A little bit of water can wreak havoc on your home. Ask the thousands of property owners who must make emergency repairs when flooding or burst pipes destroy their walls. It’s a real pain!

And it’s even worse if it happens to you and you don’t know what to do. Will the walls be okay? Should I give them a quick clean, or do they need replacing? Should I get my walls painted or just wallpaper over the damage? What is the least expensive option? At Robinson Restoration, they serve all of Vancouver and are here to help you fix water-damaged walls fast. You can trust their work; they don’t need expensive building work and products. Read on to learn the process of fixing damaged walls.

Locate the Damaged Place

If there is a leak, you’ll want to find it before anything else. You can check your ceiling for discoloration, mold, or mildew growth on the wall. Then take a tape measure and mark around the damaged area with a pencil, so you know how big it is.

Remove Plaster

You can do this by either scraping it off or sanding it down. To do this, use a utility knife and score around the damaged area. Then, use a flat-head screwdriver, hammer, or chisel to break out the damaged area. Wear protective gear while doing this—the plaster can be very sharp! If you have large chunks of plaster, use a hammer and nail to remove them.

Clean and Wash

You can use a vacuum cleaner or a stiff brush and dustpan to clean the dust, but if you have water damage on the walls, you will need to use something more powerful. You can use a wet vacuum or a pressure washer to remove dust and large scraps. After cleaning the dust off your walls, you should wash with a sponge and a bucket of water, dry off with a hairdryer, or leave it to dry naturally.

Prime and Seal

First, you’ll want to apply a drywall primer to the wall. It will help ensure that the new paint sticks well and doesn’t peel off when it dries. You can find drywall primer at your local hardware store in a variety of colors. Make sure you read the instructions on the back of your primer before using it, as some primers require different application methods.

Prime and Seal involve applying a primer directly onto the wall surface, letting it dry for about 30 minutes, then using a clear concrete sealer. It will help protect against future moisture damage and make it easier for new paint or wallpaper when you decide to replace it later on down the road.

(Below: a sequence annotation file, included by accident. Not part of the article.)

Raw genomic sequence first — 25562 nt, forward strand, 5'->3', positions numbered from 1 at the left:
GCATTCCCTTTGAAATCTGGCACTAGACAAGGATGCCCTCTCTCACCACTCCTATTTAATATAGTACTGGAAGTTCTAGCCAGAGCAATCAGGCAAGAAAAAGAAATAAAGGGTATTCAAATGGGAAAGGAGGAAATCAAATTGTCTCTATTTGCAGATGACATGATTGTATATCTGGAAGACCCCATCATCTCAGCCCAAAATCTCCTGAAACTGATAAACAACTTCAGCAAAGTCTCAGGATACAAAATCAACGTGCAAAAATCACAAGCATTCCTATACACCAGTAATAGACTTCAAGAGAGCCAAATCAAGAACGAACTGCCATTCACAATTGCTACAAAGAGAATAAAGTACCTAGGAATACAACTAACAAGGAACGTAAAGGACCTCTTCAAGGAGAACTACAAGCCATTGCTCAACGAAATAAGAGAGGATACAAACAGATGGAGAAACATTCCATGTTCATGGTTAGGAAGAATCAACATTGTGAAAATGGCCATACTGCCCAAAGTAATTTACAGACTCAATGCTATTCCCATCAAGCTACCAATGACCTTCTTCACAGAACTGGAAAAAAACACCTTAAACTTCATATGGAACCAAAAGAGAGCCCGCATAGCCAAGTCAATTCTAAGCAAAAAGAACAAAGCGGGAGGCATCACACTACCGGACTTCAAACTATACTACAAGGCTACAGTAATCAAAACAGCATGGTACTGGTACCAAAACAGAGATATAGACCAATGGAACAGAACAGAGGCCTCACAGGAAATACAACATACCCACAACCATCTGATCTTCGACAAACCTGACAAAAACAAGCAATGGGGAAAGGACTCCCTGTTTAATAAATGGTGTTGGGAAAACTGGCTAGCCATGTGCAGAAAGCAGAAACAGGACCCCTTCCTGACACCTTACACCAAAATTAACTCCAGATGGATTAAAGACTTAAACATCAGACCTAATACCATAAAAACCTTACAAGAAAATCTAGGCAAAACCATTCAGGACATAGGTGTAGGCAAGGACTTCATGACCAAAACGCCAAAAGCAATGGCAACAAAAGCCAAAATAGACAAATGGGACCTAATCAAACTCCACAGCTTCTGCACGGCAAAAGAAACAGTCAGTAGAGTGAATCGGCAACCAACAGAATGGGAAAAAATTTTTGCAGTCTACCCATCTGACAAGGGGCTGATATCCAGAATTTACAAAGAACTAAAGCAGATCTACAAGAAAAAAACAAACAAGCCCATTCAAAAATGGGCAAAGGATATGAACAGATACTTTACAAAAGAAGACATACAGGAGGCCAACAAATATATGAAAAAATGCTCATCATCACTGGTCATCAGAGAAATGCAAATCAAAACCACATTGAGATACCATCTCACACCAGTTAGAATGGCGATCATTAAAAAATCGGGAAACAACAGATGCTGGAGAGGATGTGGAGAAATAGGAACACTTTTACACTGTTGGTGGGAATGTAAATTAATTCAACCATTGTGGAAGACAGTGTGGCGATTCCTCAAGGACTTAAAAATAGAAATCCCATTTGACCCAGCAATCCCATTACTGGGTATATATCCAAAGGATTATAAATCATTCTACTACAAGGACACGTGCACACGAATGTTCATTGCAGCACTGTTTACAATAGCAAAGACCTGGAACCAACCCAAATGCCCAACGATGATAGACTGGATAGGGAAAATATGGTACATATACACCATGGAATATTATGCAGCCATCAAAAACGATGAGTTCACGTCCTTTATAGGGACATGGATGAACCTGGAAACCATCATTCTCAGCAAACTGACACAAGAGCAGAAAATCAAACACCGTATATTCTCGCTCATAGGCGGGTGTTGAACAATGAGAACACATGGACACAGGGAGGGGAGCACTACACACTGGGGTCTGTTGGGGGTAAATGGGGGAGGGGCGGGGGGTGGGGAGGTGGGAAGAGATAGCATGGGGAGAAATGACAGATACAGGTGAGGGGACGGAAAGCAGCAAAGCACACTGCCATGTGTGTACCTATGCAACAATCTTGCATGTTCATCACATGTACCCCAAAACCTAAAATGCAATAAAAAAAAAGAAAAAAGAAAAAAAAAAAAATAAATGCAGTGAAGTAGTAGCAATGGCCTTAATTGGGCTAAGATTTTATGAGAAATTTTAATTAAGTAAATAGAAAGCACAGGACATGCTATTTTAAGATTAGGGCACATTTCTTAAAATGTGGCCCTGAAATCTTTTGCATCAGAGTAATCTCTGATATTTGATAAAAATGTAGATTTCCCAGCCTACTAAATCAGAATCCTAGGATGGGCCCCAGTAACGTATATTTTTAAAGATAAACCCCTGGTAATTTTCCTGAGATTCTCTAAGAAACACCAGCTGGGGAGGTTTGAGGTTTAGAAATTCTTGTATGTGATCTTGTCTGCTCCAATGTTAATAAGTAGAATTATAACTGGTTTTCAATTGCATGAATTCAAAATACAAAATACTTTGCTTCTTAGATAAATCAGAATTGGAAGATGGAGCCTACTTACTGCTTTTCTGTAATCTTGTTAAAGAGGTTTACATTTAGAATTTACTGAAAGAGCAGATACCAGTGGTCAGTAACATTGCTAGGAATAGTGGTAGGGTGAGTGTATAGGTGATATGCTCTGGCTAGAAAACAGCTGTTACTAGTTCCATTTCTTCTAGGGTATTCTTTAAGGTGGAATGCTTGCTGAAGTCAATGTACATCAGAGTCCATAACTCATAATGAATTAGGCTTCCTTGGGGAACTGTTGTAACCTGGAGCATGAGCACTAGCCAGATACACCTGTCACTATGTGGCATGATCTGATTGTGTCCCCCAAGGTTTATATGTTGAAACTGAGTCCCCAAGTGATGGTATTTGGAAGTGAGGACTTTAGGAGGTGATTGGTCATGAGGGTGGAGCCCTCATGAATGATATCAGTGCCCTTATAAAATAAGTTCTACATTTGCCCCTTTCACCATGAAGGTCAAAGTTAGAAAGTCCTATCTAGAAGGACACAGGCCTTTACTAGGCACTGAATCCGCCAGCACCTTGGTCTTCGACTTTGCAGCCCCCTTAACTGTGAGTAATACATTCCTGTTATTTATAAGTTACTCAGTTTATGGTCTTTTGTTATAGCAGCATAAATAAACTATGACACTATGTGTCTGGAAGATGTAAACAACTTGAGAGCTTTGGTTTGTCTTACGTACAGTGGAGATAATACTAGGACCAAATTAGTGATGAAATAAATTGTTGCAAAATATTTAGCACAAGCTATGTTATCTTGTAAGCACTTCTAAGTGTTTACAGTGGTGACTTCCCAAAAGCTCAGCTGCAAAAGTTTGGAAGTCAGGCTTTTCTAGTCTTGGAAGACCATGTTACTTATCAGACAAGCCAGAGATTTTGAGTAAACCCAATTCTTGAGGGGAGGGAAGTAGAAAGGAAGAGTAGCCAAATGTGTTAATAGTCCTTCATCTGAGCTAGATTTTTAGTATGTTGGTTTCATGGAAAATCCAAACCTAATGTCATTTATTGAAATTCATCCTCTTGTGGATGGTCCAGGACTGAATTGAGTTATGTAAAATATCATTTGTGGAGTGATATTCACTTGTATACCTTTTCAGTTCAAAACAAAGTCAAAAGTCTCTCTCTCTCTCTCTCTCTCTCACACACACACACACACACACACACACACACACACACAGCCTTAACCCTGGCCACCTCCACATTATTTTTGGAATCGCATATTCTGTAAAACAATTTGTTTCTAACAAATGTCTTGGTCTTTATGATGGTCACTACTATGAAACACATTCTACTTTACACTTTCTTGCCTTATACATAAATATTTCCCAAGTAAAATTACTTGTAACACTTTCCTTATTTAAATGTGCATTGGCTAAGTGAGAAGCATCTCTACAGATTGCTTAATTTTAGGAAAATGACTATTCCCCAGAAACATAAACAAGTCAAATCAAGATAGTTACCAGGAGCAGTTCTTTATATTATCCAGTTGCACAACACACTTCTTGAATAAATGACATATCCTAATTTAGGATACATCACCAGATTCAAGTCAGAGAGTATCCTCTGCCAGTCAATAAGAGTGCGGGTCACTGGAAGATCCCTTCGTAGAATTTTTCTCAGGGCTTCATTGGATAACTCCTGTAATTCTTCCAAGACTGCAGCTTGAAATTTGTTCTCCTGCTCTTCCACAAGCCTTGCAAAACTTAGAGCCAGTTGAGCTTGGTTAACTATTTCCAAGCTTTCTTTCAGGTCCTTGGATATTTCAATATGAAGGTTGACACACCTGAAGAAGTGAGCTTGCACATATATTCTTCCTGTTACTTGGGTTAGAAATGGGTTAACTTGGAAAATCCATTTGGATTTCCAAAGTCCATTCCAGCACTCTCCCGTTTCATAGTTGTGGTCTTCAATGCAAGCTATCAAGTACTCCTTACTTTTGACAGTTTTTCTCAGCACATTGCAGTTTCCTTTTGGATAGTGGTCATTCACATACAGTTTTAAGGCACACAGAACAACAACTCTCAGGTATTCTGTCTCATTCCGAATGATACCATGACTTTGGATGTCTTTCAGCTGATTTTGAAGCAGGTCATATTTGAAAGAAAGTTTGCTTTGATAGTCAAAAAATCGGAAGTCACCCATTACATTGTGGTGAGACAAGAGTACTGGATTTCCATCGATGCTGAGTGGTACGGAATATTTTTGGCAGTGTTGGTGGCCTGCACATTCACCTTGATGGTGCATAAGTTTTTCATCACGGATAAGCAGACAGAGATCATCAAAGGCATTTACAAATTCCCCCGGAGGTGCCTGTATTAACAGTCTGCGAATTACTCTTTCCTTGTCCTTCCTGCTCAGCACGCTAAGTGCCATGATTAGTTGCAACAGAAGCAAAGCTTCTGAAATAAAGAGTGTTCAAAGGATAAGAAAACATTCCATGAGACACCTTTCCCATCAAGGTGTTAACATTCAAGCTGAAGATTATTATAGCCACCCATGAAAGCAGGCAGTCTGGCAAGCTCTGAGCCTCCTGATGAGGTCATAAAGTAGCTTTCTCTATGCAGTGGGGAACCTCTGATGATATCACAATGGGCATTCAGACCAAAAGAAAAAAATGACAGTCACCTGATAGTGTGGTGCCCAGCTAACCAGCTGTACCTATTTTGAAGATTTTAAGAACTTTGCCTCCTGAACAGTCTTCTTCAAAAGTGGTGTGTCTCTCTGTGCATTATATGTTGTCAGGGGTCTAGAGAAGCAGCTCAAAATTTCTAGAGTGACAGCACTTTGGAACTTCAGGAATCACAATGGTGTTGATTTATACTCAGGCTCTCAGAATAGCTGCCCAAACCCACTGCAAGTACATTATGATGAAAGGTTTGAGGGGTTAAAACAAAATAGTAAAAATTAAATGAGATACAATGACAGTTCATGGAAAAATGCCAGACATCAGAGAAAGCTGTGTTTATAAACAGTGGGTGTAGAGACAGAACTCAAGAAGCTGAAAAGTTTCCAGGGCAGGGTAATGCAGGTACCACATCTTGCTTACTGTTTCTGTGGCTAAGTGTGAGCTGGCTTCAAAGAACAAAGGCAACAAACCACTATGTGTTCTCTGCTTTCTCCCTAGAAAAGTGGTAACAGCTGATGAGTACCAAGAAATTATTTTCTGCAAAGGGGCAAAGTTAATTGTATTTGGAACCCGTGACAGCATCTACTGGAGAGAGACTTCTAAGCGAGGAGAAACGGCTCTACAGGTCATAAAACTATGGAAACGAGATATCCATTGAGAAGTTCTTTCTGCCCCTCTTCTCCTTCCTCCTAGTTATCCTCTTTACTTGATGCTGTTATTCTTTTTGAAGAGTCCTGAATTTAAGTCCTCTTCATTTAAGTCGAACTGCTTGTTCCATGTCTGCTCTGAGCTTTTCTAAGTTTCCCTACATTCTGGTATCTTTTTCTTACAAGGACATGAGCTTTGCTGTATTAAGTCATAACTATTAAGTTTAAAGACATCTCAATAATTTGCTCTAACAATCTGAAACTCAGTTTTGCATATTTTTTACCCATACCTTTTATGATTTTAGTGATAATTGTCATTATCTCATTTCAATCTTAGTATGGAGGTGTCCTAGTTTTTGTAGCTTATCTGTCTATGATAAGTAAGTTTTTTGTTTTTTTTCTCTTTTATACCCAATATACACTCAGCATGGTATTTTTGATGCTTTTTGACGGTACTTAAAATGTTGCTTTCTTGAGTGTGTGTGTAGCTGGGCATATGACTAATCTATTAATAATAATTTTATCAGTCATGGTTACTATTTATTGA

The best way to do this is by using a joint compound. This compound is available in different colors and textures. You will want to choose one that matches the texture of your wall so that it blends in with the rest of the wall.

Before applying joint compound, ensure you have cleaned up any debris from the area where you will be working. Then mix up some joint compounds according to the instructions on its container. Once mixed, apply it directly over where damage was done to your walls. Make sure it covers all areas with holes made by the water or other materials such as mold or mildew spores.

It’s a bit thick, so you’ll want to apply it in thin layers and let each layer dry before putting on another coat. You’ll also want to let it dry for at least 24 hours before painting over it with your desired color or texture.


The paint should be applied with a brush or roller, then allowed to dry for 24 hours. Be sure not to use too much paint at once. You want enough coverage so there aren’t any apparent patches where water damage is still visible underneath (this will cause peeling later). After you’re done painting, ensure the new drywall is completely dry before applying any other finishes or layers of paint.

Drying and repairing water damage to your walls could take several days, depending on the severity and size of your project. Water damage can be devastating. But if you find the source (and shut it off) and begin cleaning up immediately, you can save your walls. Remember that even a small leak over time will cause massive damage to your walls, but if you keep an eye out for leaks, these strategies will help you avoid repairing damaged walls altogether.

By Manali